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SW 313 Dissociative Identity Disorder

SW 313 Group Presentation
by

LaKiera Grimes

on 27 November 2012

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Transcript of SW 313 Dissociative Identity Disorder

Dissociative Identity
Disorder Client Presents for Assessment Client attends first therapy session Client attends a third therapy session
and discloses more about
her family and culture Referred by primary care doctor to Knox County Mental Health Clinic
Reoccurring visit prompted by physical injury
Asian woman mid 30's

Social Worker- Jasmine Brown
Client- Sonya Elsberry

- All names have been change to uphold confidentiality between client and social worker. Identifies as Chinese- American
1st generation immigrant
Ancestral Folk religion
Inability to speak fluent Mandarin like parents Based on traumatic experiences disclosed in assessment and various affect indicators the client is diagnosed with...
Dissociative Identity Disorder Dissociative Identity Disorder History Various interventions can be used in treatment
Holistic Approaches are usually more effect
During this session Social Worker will use Creative Therapy

Other Common Therapies are :
Cognitive Behavioral Therapy
Clinical Hypnosis
Cognitive Behavioral Therapy Clinical Hypnosis Creative Therapy Information shared with therapist indicate that various cultural factors may contribute to the clients development of
Dissociative Identity Disorder Cultural Factors Ideas

Rarely seek mental health services
Expressed problems are mainly tied to healthcare concerns
Normalized occurrence of problems
Feelings of Shame
Hereditary of Environmental Causes Cultural Factors Beliefs and Traditions

Considered a western problem
Spiritual Factors
Positive Health Image
Historical avoidance of conflict
Strong Patriarchal Lineage
Familial stigma In any helping profession, there are many codes and values that must be followed to ensure proper care of client. Various Ethical Issues often occur when treating Dissociative Identity Disorder. Ethical Issues Commitment to clients (and their conditions)
Delayed advocacy for client or lack thereof
Personal prejudices vs. professional commitment
Unfair treatment
Self care

Self-determination
Set boundaries with client

Informed consent Cultural competence and social diversity
Specialist supervisor
General competence of disorder (not fully understanding)

Conflicts of interest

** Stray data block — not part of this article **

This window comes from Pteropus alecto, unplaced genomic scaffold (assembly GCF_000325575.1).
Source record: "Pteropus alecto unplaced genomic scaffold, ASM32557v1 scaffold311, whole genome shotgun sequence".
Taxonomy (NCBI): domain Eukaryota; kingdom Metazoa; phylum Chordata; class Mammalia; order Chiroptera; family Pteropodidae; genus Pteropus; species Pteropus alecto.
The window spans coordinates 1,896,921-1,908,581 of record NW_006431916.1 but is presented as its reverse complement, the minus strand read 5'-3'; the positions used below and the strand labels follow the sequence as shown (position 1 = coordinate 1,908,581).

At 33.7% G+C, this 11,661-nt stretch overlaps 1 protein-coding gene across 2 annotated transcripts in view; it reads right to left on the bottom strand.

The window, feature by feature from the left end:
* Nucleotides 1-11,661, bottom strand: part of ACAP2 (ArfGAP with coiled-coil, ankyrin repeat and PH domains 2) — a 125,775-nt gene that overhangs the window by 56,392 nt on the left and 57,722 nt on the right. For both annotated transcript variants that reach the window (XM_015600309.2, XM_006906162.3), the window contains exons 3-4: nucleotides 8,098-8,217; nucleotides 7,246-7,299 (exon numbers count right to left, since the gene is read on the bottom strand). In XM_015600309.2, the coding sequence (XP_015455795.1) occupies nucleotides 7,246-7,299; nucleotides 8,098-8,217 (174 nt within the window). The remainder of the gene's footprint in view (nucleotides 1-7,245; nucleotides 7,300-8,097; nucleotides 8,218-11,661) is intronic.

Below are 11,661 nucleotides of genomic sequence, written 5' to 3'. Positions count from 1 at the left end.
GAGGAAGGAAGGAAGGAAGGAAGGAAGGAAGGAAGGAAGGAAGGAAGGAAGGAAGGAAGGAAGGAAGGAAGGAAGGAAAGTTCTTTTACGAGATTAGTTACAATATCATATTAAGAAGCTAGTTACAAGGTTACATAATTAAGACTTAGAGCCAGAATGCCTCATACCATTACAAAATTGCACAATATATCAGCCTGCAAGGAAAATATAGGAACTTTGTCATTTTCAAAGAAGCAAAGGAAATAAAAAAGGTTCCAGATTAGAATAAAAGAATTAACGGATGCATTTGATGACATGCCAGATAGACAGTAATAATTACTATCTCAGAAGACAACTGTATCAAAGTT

Personal prejudices vs. professional commitment

Privacy and confidentiality Ethical Issues Ethical Issues Derogatory language
Respect for clients and their conditions
Workplace gossip

Interruption of services
“Social workers should take reasonable steps to avoid abandoning clients who are still in need of services. Social workers should withdraw services precipitously only under unusual circumstances, giving careful consideration to all factors in the situation and taking care to minimize possible adverse effects. Social workers should assist in making appropriate arrangements for continuation of services when necessary.”
Self care vs. client care
Know your limits

Terminations of services References Cheung, M., Leung, P., & Tsui, V. (2012). Help-seeking behaviors among Chinese Americans with depressive symptoms. Social Work, 57(1), 61+. Retrieved from: http://go.galegroup.com/ps/i.do?id=GALE%7CA294900195&v=2.1&u=tel_a_pstcc&it=r&p=AONE&sw=w


Congress, E. P. (2004). Cultural and ethical issues in working with culturally diverse patients and their families: the use of the culturagram to promote cultural competent practice in health care settings. The Haworth Social Work Practice Press, 39 (3/4), 249-262.

Johnson, D. R. (1987, April). The role of the creative arts therapies in the diagnosis and treatment of psychological trauma. The Arts of Psychothearpy, 14(1), 7-13. doi:10.1016/0197-4556(87)90030-X,

Mayo Clinic Foundation . Retrieved on 20 November 2012.

National Alliance on Mental Health (NAMI). Retrieved on 23 November 2012.


Spring, C. (2011). A guide to working with dissociative identity disorder. Healthcare Counseling and Psychotherapy Journal, 44-46.

http://search.proquest.com.proxy.lib.utk.edu:90/psycarticles/docview/1136116315/fulltextPDF/13AA308A2BA58000FBB/3?accountid=14766